Thinking Outside of the Chocolate Box this Valentine’s Day

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By ADINA LAKSER

Valentine’s Day. The annual festival of romance.
I hate to pop the romance bubble, but to keep a relationship alive and kicking it takes way more than once-a-year chocolate, roses, and dinner ritual. Relationships, although a great source of pleasure, also require a lot of work. Despite the Valentine’s Day message that making an effort on one day can recharge a love affair, if we want to develop our relationships and nurture authentic intimacy, we should be much more creative and diligent.
We may already know about the importance of scheduling ongoing date nights, especially if a couple is busy with life, work, children, and other familial responsibilities. But sometimes date nights fall short—especially if you’re both sitting across from each other, talking about the kids while slurping your soup.
In the face of the ongoing challenges to supporting intimacy, here are some ideas to feed connection:

1)    Deep listening.

A quote I see often roaming around on Facebook, by writer Stephen Covey, is “Most people do not listen with the intent to understand; they listen with the intent to reply.” Deep listening is about listening to hear your partner, without judging, or fixing, or sharing your opinion. Particularly in long-term relationships, where you may feel you already know everything about your partner, we can stop listening with curiosity and openness. And although it may seem easy, deep listening actually quite difficult. We need to silence the ongoing storytelling and distraction in our own heads and stay present with another person. Deep listening is a beautiful gift we can share with another. It’s truly amazing what can happen, for ourselves, for our partners, and for our relationship when we give the gift of attention.

2)    Being vulnerable.

“I’m scared that if we get too close, I’ll lose myself.” “I don’t feel like I’m a very good mother.” “It’s so hard for me to see you in pain.” “When your mother speaks to me, I feel like she judges me.” How many of us would actually say these words? Probably most of us would hide them in anger, ultimatums, distancing or keeping busy. But when we dare to be brave enough to share our fears, anxieties, and concerns with our partner, without blame or defensiveness, we open the door to real, authentic and deep communication.

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Image courtesy of nenetus at FreeDigitalPhotos.net

3)    Make art together.

I’m not talking about art with a capital A here. No need to paint the Sistine Chapel or compose an orchestral symphony. I’m talking playful, creative, stupid, silly, or experimental art. Collage together, play with the stones in your front yard and make some structures, skip stones on the waterfront, or make a fake movie trailer with the iMovie app. Creativity and sexuality are made of the same stuff—the power of connection. Playing with each other through art and creativity is a great way to shake things up, escape the “same old” conversation, and discover new things about each other.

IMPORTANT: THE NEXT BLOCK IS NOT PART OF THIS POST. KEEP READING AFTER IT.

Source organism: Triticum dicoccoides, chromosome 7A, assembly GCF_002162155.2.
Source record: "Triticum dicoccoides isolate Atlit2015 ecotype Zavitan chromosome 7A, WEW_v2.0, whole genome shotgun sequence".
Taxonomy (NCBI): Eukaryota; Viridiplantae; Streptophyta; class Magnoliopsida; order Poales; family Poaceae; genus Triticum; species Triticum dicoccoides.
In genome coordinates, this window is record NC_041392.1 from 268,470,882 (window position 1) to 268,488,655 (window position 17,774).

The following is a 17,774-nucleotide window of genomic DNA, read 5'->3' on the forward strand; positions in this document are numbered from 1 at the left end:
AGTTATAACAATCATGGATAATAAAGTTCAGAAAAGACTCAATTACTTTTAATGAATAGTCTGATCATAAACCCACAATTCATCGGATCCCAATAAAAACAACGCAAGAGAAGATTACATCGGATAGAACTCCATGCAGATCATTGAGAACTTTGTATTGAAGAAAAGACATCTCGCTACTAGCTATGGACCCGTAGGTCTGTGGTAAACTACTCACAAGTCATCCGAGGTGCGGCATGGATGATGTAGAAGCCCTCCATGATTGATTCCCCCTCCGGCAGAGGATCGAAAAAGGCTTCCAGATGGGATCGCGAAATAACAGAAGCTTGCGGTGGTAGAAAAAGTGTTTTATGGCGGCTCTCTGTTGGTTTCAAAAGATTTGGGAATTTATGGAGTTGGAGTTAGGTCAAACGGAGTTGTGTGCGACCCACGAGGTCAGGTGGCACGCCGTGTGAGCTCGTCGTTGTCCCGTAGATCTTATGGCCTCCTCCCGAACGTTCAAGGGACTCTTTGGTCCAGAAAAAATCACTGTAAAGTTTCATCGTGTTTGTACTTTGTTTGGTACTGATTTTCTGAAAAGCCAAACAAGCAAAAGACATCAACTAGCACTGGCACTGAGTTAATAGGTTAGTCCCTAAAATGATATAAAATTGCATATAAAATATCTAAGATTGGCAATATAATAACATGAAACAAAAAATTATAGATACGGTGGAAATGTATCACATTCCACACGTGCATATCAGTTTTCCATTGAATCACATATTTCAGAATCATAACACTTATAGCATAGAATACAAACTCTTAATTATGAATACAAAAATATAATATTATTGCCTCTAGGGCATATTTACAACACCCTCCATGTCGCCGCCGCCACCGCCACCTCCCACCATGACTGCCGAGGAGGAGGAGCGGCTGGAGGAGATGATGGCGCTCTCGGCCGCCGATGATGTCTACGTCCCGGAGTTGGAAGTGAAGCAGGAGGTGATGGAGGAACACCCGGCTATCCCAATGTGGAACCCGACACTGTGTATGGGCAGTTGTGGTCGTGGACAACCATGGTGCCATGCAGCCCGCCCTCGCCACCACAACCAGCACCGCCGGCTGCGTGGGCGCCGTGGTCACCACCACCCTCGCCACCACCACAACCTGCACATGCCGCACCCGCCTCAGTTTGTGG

4)    Scheduling sex.

Nothing may sound more unsexy than scheduling sex, but it’s an essential component of long-term relationships. Especially when life is busy (and when isn’t it?). Instead of wondering when and how you can get it on, you can talk about it, make a plan and sex no longer has to be squeezed in. Our society idolizes spontaneous sex as the ultimate in hot, but there is a lot to be said for a plan. As well, in anticipation of the “sex date,” you and your partner can send each other juicy texts, leave post-it notes on the coffee maker, or even give each other suggestive winks and nudges. You can make it all part of the foreplay ritual.

5)    Spend time in nature.

Every relationship needs a web of support. Relationships, like people, cannot thrive in a vacuum. We, as individuals, need to feel a part of something greater and the same applies to couples. Spending time in nature (it can be a city park, time by the river, or more rugged hiking or canoeing adventures) is a relatively simple way to immerse yourself in the web of Life. Soaking in nature has been proven to reduce depression and anxiety and increases energy. What relationship couldn’t benefit from that?

Chocolates are delicious and flowers are beautiful, but they aren’t nearly the only ways to express your love. Being present, honest and creative as individuals and together as a couple are transformative measures to enhance a relationship. And, best of all, they cost no money (such a Winnipegger!).

I’d love to hear from you. Contact me at adinacoach@gmail.com with comments or questions or if you’d like to learn how working with me can help you to increase the romance in your relationship.

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Adina Lakser is a Winnipeg-based sex coach, writer and mother. Visit her at nakedparts.wordpress.com or her Aquarian column Pillow Talk at www.aquarianonline.com under the Columns tab. 

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